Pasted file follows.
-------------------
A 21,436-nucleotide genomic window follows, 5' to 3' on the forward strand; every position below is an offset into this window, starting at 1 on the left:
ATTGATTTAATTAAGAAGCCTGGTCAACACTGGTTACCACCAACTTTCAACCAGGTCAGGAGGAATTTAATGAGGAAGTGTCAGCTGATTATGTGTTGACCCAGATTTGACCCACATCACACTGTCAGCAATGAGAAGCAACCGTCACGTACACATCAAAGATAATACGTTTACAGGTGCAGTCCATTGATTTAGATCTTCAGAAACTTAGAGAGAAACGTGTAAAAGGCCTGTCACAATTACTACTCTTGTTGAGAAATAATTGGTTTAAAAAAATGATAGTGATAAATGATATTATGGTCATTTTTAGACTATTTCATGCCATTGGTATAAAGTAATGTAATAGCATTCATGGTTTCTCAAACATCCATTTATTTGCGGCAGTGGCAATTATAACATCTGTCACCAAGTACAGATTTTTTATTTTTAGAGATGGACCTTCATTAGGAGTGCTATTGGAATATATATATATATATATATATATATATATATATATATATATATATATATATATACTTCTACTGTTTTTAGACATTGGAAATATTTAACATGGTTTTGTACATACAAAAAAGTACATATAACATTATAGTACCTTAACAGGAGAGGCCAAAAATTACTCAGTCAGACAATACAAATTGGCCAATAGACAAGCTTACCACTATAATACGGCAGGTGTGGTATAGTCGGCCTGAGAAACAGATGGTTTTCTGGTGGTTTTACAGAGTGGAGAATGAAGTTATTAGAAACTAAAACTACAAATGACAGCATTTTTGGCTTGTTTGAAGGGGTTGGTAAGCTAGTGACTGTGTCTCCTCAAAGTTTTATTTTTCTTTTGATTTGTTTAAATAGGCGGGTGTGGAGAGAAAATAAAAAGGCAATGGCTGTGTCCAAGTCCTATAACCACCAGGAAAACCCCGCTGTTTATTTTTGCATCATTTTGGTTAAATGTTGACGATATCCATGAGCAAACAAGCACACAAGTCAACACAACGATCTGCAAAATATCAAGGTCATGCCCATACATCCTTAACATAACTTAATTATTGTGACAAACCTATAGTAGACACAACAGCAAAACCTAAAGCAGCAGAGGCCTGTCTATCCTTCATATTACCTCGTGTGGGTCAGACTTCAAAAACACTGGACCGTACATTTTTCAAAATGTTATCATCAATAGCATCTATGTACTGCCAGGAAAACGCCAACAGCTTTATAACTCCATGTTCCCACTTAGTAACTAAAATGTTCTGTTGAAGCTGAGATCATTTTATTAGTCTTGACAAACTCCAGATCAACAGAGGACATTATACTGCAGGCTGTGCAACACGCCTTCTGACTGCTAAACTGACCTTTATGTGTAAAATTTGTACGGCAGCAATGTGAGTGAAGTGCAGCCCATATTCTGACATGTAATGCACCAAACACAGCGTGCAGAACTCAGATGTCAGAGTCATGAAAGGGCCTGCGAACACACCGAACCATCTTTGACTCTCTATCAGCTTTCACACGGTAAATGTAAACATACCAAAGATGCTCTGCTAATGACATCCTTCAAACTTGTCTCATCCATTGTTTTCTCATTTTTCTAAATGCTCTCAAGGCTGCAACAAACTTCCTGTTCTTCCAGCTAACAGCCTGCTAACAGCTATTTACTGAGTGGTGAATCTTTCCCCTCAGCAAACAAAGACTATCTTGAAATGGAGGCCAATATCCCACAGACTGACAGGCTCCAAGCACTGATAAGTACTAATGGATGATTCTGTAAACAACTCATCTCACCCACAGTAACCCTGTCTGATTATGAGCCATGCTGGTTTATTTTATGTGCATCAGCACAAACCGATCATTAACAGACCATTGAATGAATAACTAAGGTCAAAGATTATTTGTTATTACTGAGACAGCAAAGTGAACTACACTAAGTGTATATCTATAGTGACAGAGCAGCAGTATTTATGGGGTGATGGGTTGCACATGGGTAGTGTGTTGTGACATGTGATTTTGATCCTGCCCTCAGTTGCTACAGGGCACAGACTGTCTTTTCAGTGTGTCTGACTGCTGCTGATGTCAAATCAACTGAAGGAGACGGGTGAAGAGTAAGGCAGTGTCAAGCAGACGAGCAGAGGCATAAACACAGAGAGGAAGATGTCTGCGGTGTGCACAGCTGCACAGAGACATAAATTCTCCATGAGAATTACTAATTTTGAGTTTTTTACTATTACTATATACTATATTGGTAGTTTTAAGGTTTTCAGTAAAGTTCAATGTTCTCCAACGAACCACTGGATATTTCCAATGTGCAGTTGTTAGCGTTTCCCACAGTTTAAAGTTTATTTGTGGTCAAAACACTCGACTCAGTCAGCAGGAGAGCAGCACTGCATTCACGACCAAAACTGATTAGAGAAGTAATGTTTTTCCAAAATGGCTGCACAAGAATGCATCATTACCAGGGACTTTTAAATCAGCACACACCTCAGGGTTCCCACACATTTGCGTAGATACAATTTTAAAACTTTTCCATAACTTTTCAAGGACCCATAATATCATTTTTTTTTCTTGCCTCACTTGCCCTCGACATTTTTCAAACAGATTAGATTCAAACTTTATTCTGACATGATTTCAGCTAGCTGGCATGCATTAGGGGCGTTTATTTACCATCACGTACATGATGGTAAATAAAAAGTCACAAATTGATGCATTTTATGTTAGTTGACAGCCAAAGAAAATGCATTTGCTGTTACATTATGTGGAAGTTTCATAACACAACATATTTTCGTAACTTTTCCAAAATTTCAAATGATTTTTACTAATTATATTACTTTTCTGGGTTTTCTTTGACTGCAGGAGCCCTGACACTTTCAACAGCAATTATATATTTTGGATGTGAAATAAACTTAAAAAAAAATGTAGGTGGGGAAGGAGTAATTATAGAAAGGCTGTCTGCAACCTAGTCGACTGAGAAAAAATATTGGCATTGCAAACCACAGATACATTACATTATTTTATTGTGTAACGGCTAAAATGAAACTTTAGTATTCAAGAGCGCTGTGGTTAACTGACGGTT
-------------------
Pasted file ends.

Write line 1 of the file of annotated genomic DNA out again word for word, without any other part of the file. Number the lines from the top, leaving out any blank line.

A 21,436-nucleotide genomic window follows, 5' to 3' on the forward strand; every position below is an offset into this window, starting at 1 on the left: